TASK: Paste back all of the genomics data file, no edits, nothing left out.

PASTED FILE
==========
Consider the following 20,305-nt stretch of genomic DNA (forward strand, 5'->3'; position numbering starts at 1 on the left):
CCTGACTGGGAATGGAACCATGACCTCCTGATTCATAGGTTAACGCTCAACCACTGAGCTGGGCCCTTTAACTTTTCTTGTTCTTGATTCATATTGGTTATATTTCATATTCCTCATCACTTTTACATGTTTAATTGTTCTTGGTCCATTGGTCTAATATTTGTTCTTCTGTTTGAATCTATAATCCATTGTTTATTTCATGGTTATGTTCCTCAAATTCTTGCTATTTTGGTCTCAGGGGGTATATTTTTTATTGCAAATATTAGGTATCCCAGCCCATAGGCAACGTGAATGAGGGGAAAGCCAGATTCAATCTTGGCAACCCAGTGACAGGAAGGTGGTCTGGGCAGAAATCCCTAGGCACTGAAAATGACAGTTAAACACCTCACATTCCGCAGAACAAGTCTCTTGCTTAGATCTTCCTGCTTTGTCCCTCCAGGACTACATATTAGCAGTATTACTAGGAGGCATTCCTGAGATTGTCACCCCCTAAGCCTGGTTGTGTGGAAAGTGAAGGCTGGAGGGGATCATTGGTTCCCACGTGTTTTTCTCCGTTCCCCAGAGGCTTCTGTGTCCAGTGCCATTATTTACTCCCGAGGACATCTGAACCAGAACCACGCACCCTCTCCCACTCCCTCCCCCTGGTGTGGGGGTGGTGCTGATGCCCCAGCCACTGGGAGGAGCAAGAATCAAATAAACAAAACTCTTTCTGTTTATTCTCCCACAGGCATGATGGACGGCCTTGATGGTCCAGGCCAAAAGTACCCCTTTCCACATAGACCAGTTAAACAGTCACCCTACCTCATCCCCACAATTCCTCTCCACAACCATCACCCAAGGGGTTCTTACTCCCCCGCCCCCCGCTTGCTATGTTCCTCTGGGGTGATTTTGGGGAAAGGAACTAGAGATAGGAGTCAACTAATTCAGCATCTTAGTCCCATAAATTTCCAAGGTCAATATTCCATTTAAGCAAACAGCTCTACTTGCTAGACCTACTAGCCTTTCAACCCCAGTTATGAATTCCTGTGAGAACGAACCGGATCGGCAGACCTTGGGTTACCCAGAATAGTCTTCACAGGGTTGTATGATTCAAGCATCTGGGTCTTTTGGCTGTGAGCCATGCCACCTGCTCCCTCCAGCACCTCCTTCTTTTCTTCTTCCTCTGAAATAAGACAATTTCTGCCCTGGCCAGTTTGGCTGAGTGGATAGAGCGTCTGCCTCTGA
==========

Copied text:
Consider the following 20,305-nt stretch of genomic DNA (forward strand, 5'->3'; position numbering starts at 1 on the left):
CCTGACTGGGAATGGAACCATGACCTCCTGATTCATAGGTTAACGCTCAACCACTGAGCTGGGCCCTTTAACTTTTCTTGTTCTTGATTCATATTGGTTATATTTCATATTCCTCATCACTTTTACATGTTTAATTGTTCTTGGTCCATTGGTCTAATATTTGTTCTTCTGTTTGAATCTATAATCCATTGTTTATTTCATGGTTATGTTCCTCAAATTCTTGCTATTTTGGTCTCAGGGGGTATATTTTTTATTGCAAATATTAGGTATCCCAGCCCATAGGCAACGTGAATGAGGGGAAAGCCAGATTCAATCTTGGCAACCCAGTGACAGGAAGGTGGTCTGGGCAGAAATCCCTAGGCACTGAAAATGACAGTTAAACACCTCACATTCCGCAGAACAAGTCTCTTGCTTAGATCTTCCTGCTTTGTCCCTCCAGGACTACATATTAGCAGTATTACTAGGAGGCATTCCTGAGATTGTCACCCCCTAAGCCTGGTTGTGTGGAAAGTGAAGGCTGGAGGGGATCATTGGTTCCCACGTGTTTTTCTCCGTTCCCCAGAGGCTTCTGTGTCCAGTGCCATTATTTACTCCCGAGGACATCTGAACCAGAACCACGCACCCTCTCCCACTCCCTCCCCCTGGTGTGGGGGTGGTGCTGATGCCCCAGCCACTGGGAGGAGCAAGAATCAAATAAACAAAACTCTTTCTGTTTATTCTCCCACAGGCATGATGGACGGCCTTGATGGTCCAGGCCAAAAGTACCCCTTTCCACATAGACCAGTTAAACAGTCACCCTACCTCATCCCCACAATTCCTCTCCACAACCATCACCCAAGGGGTTCTTACTCCCCCGCCCCCCGCTTGCTATGTTCCTCTGGGGTGATTTTGGGGAAAGGAACTAGAGATAGGAGTCAACTAATTCAGCATCTTAGTCCCATAAATTTCCAAGGTCAATATTCCATTTAAGCAAACAGCTCTACTTGCTAGACCTACTAGCCTTTCAACCCCAGTTATGAATTCCTGTGAGAACGAACCGGATCGGCAGACCTTGGGTTACCCAGAATAGTCTTCACAGGGTTGTATGATTCAAGCATCTGGGTCTTTTGGCTGTGAGCCATGCCACCTGCTCCCTCCAGCACCTCCTTCTTTTCTTCTTCCTCTGAAATAAGACAATTTCTGCCCTGGCCAGTTTGGCTGAGTGGATAGAGCGTCTGCCTCTGA